I don’t bid on article writing jobs anymore.
You might think that since I put myself out there as a technical writer, one of the services I would offer is to write technically oriented articles and blog posts. But I don’t. Why?
Is it because I’m no good at article writing? Nope. I’d like to think I’m pretty good, and the few articles I have written in the past, the clients were extremely satisfied. No, that’s not the reason.
What I discovered quickly after entering the freelancing arena is that article writing is a commodity. Articles and blog posts are seen as a commodity for two reasons. First, they have a very short shelf life. The typical article has a life span of a week, then it’s on to the next article.
The other reason that articles are commodities is that clients see article writers as a dime a dozen. And since articles are commodities, as you may have guessed, article writing doesn’t pay very well.
Most clients on platforms like UpWork and Guru want to pay $50 to $100 for a 1000 word article. A $150 article is exceptionally good. On the surface that doesn’t seem too bad, until you understand how article writing actually works.
I’m a fast writer and I can write a 1000 word article in about two hours IF I know what I’m writing about. But with freelance article writing you almost never do. The client will give you a topic (or sometimes a title) and you’ll spend the next four to eight hours researching the subject before you ever start to write a thing. The time spent researching an article is undervalued in article writing. And when you divide $100 by 10 hours you soon start to see why it’s hard to make a living as a freelance article writer.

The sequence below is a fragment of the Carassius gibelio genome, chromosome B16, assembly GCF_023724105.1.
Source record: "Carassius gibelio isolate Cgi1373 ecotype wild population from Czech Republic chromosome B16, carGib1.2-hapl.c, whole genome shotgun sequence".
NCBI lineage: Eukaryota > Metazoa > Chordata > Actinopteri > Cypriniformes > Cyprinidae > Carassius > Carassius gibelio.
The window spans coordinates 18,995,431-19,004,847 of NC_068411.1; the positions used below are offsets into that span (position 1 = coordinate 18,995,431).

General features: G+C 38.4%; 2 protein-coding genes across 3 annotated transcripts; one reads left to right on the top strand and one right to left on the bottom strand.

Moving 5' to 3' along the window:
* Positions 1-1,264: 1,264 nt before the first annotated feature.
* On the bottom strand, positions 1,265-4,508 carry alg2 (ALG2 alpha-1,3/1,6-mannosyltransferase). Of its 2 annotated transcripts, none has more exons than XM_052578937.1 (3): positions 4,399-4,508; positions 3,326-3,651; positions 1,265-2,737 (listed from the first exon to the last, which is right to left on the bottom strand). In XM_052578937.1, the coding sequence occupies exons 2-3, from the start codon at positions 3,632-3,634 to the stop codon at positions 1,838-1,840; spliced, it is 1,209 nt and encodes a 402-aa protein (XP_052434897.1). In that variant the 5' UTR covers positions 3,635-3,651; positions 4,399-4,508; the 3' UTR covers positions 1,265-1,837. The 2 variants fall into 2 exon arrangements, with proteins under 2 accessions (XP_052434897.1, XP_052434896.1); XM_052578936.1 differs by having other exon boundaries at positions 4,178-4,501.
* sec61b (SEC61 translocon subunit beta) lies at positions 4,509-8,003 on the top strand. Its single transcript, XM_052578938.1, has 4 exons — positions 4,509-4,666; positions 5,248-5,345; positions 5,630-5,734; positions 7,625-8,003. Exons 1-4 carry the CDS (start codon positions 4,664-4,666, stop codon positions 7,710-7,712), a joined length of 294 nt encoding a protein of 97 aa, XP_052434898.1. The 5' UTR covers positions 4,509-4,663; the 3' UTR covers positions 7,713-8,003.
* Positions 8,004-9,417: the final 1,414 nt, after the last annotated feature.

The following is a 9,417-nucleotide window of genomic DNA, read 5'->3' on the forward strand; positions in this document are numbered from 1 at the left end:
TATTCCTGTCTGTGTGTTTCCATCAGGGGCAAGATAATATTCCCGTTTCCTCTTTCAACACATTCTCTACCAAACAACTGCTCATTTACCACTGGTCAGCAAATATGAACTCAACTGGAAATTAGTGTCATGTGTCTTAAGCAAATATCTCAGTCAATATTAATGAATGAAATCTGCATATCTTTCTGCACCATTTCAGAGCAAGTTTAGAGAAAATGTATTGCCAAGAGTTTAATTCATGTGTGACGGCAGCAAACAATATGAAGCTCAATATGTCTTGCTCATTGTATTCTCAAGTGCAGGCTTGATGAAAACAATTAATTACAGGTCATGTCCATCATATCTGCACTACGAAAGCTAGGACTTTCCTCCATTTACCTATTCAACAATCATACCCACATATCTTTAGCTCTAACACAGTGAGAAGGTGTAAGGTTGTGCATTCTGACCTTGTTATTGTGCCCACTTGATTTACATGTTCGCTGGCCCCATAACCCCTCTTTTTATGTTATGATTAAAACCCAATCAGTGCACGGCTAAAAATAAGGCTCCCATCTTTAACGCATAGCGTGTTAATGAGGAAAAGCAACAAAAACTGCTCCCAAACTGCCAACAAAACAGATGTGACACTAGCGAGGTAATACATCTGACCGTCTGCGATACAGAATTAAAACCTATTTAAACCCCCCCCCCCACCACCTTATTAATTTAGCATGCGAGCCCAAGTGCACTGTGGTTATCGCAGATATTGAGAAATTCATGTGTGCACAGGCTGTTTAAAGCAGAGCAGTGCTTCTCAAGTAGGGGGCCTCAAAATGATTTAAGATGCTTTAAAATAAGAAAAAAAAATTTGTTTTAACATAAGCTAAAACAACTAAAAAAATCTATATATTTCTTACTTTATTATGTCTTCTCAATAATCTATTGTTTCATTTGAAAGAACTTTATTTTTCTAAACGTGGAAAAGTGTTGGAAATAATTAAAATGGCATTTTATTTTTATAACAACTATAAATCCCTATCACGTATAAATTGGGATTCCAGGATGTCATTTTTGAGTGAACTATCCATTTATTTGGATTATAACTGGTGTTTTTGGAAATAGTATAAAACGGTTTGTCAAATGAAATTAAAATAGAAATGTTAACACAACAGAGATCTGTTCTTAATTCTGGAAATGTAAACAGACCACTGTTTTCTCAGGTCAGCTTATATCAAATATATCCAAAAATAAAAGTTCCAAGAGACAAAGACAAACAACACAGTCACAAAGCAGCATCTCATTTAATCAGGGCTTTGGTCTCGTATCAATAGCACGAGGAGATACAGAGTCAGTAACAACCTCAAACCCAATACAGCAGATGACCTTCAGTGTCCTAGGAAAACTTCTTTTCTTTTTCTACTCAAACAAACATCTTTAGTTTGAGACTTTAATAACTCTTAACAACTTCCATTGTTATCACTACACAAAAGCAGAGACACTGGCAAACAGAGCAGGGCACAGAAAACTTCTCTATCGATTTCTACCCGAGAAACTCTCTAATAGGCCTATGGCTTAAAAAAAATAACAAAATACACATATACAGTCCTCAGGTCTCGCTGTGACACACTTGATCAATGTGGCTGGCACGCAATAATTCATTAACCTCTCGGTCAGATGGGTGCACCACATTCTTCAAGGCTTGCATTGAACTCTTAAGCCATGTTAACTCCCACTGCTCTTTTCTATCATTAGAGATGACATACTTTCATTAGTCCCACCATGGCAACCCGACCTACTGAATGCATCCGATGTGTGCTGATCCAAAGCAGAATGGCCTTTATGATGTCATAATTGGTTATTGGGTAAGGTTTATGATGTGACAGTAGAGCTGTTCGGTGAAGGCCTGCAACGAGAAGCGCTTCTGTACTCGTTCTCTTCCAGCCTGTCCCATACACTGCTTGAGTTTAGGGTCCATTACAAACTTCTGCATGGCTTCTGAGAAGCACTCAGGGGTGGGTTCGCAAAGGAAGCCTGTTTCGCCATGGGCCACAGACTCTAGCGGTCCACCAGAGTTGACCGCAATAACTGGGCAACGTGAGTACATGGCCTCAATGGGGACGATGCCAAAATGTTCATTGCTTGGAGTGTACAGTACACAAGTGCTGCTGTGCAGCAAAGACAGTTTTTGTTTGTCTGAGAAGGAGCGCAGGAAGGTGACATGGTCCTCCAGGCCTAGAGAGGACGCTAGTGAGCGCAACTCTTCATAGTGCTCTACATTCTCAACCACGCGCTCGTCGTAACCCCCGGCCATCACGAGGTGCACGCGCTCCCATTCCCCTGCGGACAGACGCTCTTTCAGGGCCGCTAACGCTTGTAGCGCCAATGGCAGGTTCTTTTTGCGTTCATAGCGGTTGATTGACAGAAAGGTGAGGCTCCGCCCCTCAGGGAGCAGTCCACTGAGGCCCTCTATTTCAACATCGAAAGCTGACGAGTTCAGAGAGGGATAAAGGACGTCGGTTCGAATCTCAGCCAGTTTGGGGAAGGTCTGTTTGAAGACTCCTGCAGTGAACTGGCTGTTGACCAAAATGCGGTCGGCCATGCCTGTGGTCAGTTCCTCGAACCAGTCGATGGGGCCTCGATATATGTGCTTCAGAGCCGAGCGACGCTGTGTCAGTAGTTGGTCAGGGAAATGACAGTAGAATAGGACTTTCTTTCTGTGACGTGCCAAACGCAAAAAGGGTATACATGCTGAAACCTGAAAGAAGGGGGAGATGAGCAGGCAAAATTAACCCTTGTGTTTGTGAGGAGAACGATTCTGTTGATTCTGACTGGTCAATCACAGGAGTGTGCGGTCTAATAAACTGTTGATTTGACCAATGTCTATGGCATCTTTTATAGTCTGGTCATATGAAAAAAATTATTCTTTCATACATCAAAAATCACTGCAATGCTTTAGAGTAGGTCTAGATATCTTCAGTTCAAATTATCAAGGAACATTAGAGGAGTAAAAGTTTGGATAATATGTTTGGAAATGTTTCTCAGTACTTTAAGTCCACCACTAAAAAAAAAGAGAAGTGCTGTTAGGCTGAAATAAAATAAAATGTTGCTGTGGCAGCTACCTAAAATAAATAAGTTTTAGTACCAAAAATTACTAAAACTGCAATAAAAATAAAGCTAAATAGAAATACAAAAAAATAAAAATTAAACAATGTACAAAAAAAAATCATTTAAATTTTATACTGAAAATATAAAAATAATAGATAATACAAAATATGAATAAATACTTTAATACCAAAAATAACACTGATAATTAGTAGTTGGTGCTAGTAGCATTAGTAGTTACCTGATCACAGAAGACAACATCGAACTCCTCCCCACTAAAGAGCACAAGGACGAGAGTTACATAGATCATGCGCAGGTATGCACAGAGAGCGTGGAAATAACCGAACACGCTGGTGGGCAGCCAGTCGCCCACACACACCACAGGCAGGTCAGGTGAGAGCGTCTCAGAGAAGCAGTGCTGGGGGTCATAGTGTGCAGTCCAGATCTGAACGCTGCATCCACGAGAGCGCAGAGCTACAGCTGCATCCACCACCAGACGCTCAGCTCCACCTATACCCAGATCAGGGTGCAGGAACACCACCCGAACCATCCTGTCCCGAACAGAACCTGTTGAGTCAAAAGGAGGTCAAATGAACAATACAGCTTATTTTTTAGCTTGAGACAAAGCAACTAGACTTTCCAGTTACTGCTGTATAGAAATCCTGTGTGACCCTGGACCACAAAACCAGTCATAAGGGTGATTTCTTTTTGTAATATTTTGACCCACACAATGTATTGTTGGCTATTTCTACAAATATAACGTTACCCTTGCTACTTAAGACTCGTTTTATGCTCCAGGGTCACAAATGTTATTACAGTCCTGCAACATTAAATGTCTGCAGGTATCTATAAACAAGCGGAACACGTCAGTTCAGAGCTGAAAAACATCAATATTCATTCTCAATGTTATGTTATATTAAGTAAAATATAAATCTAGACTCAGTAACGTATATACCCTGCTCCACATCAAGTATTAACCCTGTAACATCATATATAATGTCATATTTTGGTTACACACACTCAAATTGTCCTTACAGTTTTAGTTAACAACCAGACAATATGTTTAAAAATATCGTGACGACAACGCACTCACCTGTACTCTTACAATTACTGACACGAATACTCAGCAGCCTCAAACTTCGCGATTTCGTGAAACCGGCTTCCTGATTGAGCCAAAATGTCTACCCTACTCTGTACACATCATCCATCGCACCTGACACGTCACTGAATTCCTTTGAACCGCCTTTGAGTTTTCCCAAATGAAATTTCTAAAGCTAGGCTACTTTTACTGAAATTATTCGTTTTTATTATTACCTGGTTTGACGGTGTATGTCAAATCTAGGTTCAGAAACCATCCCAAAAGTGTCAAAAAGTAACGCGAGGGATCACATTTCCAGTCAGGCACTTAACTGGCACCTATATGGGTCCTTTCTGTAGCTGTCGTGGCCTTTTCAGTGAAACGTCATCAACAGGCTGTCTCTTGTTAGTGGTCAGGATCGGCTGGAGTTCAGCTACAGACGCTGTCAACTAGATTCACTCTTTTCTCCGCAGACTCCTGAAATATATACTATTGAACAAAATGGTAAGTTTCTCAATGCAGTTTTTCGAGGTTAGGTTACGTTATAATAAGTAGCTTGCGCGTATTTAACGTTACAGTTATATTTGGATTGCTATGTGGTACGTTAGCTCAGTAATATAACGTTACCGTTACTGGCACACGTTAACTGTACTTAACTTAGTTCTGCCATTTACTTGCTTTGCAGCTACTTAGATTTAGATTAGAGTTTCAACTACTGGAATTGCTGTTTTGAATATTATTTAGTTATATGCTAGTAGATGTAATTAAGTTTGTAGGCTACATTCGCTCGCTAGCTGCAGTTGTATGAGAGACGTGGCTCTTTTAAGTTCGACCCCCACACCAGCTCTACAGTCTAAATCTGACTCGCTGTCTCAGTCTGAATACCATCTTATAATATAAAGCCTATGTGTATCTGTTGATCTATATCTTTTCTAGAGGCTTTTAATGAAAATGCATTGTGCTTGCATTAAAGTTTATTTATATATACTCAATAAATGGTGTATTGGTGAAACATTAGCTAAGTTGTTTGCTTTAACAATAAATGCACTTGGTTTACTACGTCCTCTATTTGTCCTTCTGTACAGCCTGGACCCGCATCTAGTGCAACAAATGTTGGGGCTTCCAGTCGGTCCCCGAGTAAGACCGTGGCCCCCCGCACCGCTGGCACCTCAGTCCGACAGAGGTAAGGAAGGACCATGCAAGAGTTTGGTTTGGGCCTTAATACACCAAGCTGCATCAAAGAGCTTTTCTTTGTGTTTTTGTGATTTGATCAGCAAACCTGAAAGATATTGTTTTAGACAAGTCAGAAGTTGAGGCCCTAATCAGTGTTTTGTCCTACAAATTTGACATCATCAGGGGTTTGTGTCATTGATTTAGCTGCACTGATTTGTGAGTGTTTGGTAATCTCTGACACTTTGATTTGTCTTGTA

Now, compare article writing to writing a whitepaper or a software configuration document. Clients have no problem paying $1500 for these items and most of the time they’ll provide the source material, so there’s very little research required.
Why are clients willing to pay so much for this type of writing? Because these items have a higher perceived value. They have a longer shelf life and require more expertise. These are value-added products, not commodities. And that’s the moral of the story.
Whether you’re looking for a new job, or you’ve decided to strike out on your own as a consultant or freelancer, you have got to quickly recognize what is a commodity service and what services have higher perceived value. That’s where you put your stake in the ground. If you’re not sure, do some research. See what freelancers get the highest hourly rate and make a note of what services they offer.
The failures in my own career have stemmed from my inability to understand and recognize what services have higher perceived value, and therefore pay a higher rate. But I get it now.
Whether you’re an accountant, a teacher, a marketer or you work in non-profit, you’ve got to identify those services that require more expertise and are in greater demand. That’s the only way to thrive today. I just wish I had learned that a little sooner. You too?
Until next time.
Also published on Medium.